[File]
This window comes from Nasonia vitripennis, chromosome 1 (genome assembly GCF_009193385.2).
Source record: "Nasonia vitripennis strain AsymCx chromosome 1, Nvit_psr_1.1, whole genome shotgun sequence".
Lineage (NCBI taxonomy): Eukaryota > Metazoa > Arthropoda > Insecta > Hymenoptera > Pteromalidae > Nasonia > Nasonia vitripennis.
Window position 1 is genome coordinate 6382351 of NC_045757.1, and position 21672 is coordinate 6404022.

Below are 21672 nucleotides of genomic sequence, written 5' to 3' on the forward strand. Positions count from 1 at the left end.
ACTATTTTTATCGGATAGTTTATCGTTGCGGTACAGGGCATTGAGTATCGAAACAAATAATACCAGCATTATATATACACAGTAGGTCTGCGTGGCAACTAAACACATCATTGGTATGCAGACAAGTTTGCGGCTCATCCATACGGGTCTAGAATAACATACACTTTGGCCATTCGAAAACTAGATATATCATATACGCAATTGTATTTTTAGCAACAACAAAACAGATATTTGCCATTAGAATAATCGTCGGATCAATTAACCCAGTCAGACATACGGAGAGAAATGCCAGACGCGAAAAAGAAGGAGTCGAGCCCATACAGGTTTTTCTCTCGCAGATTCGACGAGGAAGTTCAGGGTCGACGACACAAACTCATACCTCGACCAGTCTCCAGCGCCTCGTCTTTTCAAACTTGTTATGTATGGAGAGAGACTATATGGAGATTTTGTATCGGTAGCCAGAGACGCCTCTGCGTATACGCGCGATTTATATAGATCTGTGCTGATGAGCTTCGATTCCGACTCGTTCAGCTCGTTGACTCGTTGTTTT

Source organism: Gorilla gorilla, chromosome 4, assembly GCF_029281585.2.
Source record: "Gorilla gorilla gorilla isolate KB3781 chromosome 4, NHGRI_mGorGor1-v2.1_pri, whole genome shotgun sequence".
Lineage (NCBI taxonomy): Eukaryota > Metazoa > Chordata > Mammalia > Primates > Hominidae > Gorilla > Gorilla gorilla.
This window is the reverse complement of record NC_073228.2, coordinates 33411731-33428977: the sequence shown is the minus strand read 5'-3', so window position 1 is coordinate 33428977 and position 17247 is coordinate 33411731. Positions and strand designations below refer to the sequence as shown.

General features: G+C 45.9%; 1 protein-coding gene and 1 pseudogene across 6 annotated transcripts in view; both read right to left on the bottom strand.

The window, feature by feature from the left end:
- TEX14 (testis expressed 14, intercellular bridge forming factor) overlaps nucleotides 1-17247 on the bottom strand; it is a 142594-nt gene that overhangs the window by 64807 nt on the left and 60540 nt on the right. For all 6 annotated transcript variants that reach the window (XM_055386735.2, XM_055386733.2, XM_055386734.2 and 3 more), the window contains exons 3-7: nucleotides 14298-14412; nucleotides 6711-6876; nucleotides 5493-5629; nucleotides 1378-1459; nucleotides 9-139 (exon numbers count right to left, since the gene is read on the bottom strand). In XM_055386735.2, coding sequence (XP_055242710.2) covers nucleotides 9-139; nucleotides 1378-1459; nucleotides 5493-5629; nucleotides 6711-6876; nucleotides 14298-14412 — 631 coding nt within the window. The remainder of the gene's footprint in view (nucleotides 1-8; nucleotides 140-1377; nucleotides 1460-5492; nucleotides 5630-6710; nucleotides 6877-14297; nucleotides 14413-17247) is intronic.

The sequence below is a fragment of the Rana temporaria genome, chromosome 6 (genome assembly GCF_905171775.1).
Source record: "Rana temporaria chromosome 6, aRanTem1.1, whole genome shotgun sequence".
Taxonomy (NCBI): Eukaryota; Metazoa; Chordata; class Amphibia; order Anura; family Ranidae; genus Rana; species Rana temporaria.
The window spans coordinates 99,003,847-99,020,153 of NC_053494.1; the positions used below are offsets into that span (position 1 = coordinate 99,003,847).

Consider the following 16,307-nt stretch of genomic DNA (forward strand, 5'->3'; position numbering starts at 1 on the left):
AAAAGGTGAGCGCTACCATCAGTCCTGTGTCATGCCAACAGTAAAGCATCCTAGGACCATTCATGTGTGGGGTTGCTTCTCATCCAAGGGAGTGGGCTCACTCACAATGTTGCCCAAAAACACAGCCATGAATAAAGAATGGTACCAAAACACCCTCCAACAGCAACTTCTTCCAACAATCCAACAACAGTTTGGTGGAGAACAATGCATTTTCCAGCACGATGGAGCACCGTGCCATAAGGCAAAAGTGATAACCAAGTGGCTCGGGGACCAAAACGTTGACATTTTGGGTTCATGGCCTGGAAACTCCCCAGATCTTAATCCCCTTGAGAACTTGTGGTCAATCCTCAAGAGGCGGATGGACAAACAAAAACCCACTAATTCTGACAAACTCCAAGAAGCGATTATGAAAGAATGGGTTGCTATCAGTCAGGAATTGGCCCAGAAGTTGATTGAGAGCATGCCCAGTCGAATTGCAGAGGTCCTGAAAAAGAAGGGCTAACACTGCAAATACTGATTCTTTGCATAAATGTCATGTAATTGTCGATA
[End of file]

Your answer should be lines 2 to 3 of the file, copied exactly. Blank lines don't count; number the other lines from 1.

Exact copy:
Source record: "Nasonia vitripennis strain AsymCx chromosome 1, Nvit_psr_1.1, whole genome shotgun sequence".
Lineage (NCBI taxonomy): Eukaryota > Metazoa > Arthropoda > Insecta > Hymenoptera > Pteromalidae > Nasonia > Nasonia vitripennis.